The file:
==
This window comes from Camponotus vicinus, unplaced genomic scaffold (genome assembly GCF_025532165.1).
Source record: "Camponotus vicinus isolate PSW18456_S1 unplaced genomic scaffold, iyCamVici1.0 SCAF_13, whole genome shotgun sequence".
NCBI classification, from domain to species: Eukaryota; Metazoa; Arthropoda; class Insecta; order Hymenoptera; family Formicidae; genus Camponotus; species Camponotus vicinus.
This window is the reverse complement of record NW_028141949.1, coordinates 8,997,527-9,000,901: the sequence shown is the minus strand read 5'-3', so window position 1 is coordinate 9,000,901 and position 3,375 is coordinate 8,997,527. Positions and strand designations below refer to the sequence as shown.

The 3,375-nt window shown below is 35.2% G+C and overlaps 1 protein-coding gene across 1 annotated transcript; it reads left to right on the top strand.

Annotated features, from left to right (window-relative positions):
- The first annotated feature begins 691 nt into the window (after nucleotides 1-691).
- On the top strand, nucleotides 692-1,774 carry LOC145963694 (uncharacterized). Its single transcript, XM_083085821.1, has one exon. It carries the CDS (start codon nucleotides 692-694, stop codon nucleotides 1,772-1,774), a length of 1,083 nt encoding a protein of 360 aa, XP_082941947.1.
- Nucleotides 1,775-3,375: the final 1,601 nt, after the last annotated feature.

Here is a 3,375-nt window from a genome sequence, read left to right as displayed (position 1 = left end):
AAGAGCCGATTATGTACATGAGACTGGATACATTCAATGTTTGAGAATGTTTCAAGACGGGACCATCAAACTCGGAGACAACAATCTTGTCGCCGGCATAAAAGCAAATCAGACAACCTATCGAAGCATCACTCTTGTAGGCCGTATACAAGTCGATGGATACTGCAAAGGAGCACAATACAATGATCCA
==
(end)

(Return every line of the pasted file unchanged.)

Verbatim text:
This window comes from Camponotus vicinus, unplaced genomic scaffold (genome assembly GCF_025532165.1).
Source record: "Camponotus vicinus isolate PSW18456_S1 unplaced genomic scaffold, iyCamVici1.0 SCAF_13, whole genome shotgun sequence".
NCBI classification, from domain to species: Eukaryota; Metazoa; Arthropoda; class Insecta; order Hymenoptera; family Formicidae; genus Camponotus; species Camponotus vicinus.
This window is the reverse complement of record NW_028141949.1, coordinates 8,997,527-9,000,901: the sequence shown is the minus strand read 5'-3', so window position 1 is coordinate 9,000,901 and position 3,375 is coordinate 8,997,527. Positions and strand designations below refer to the sequence as shown.

The 3,375-nt window shown below is 35.2% G+C and overlaps 1 protein-coding gene across 1 annotated transcript; it reads left to right on the top strand.

Annotated features, from left to right (window-relative positions):
- The first annotated feature begins 691 nt into the window (after nucleotides 1-691).
- On the top strand, nucleotides 692-1,774 carry LOC145963694 (uncharacterized). Its single transcript, XM_083085821.1, has one exon. It carries the CDS (start codon nucleotides 692-694, stop codon nucleotides 1,772-1,774), a length of 1,083 nt encoding a protein of 360 aa, XP_082941947.1.
- Nucleotides 1,775-3,375: the final 1,601 nt, after the last annotated feature.

Here is a 3,375-nt window from a genome sequence, read left to right as displayed (position 1 = left end):
AAGAGCCGATTATGTACATGAGACTGGATACATTCAATGTTTGAGAATGTTTCAAGACGGGACCATCAAACTCGGAGACAACAATCTTGTCGCCGGCATAAAAGCAAATCAGACAACCTATCGAAGCATCACTCTTGTAGGCCGTATACAAGTCGATGGATACTGCAAAGGAGCACAATACAATGATCCA